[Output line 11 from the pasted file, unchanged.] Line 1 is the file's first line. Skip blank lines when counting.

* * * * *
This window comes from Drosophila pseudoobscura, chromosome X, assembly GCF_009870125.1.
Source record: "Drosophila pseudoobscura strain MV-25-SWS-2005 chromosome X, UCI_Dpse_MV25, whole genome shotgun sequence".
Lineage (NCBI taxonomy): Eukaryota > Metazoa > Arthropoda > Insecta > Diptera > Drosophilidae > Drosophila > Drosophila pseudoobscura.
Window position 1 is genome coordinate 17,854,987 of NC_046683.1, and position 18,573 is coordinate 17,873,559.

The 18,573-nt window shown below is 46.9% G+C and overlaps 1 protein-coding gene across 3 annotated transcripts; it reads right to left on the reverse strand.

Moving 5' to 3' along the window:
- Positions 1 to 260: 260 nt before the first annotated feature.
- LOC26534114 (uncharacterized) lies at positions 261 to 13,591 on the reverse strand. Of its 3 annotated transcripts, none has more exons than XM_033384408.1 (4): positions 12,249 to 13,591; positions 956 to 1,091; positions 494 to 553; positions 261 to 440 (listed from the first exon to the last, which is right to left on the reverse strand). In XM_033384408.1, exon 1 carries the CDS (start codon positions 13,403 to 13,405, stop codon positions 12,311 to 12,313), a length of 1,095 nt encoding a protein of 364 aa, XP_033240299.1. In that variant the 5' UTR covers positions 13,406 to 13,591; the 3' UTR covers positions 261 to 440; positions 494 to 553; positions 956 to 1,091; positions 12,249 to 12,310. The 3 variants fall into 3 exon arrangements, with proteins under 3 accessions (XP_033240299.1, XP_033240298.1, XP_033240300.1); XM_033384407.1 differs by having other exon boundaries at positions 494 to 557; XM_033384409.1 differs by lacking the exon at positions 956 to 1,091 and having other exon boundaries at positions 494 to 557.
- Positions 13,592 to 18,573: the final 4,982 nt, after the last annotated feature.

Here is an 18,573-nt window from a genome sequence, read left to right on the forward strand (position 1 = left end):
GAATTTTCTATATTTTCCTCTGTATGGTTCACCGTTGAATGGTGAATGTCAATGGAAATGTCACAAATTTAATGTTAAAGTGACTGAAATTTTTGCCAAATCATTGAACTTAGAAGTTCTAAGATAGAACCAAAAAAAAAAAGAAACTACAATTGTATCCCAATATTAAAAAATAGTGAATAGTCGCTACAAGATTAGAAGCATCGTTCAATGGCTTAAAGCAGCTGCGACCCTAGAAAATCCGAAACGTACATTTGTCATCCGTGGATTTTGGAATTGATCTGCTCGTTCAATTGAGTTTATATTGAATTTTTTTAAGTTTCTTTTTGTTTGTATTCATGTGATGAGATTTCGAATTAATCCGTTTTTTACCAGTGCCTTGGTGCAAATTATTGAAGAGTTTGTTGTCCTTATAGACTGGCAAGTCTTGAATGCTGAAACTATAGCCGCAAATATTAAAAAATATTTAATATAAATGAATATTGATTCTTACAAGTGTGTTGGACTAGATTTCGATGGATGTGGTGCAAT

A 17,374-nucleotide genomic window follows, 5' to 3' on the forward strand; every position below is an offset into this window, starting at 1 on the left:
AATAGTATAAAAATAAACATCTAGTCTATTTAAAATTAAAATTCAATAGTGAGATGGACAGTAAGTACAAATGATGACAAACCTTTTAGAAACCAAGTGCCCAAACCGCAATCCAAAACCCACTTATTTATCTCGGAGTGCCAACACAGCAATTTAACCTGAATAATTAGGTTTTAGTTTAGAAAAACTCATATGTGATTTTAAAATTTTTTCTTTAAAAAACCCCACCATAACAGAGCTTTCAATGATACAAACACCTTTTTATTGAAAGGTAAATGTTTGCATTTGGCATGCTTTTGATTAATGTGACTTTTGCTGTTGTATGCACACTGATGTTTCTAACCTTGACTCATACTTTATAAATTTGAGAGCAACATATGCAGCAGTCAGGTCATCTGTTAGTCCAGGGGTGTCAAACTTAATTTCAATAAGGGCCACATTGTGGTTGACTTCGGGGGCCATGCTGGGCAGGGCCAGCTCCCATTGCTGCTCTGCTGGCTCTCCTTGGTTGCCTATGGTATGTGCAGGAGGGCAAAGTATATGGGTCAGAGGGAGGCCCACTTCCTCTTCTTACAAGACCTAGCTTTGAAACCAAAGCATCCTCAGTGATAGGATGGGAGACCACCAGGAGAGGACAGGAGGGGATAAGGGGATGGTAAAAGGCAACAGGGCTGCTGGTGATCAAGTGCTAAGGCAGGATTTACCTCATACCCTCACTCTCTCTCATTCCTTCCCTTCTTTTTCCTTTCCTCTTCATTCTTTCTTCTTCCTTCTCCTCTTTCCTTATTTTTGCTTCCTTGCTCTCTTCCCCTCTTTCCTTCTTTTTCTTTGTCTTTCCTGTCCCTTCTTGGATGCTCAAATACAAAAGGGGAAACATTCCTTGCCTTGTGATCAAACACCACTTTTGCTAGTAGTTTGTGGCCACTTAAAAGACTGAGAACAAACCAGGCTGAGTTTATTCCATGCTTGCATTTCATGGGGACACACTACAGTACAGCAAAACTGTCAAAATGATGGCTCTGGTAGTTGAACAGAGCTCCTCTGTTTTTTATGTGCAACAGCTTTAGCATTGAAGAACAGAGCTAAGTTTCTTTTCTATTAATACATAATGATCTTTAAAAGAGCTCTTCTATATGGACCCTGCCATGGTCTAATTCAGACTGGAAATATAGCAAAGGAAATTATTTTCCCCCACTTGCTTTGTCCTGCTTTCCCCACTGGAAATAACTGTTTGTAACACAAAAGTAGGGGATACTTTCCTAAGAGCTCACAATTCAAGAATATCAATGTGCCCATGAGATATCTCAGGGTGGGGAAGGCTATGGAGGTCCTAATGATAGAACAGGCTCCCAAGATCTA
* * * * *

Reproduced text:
GAATTTTCTATATTTTCCTCTGTATGGTTCACCGTTGAATGGTGAATGTCAATGGAAATGTCACAAATTTAATGTTAAAGTGACTGAAATTTTTGCCAAATCATTGAACTTAGAAGTTCTAAGATAGAACCAAAAAAAAAAAGAAACTACAATTGTATCCCAATATTAAAAAATAGTGAATAGTCGCTACAAGATTAGAAGCATCGTTCAATGGCTTAAAGCAGCTGCGACCCTAGAAAATCCGAAACGTACATTTGTCATCCGTGGATTTTGGAATTGATCTGCTCGTTCAATTGAGTTTATATTGAATTTTTTTAAGTTTCTTTTTGTTTGTATTCATGTGATGAGATTTCGAATTAATCCGTTTTTTACCAGTGCCTTGGTGCAAATTATTGAAGAGTTTGTTGTCCTTATAGACTGGCAAGTCTTGAATGCTGAAACTATAGCCGCAAATATTAAAAAATATTTAATATAAATGAATATTGATTCTTACAAGTGTGTTGGACTAGATTTCGATGGATGTGGTGCAAT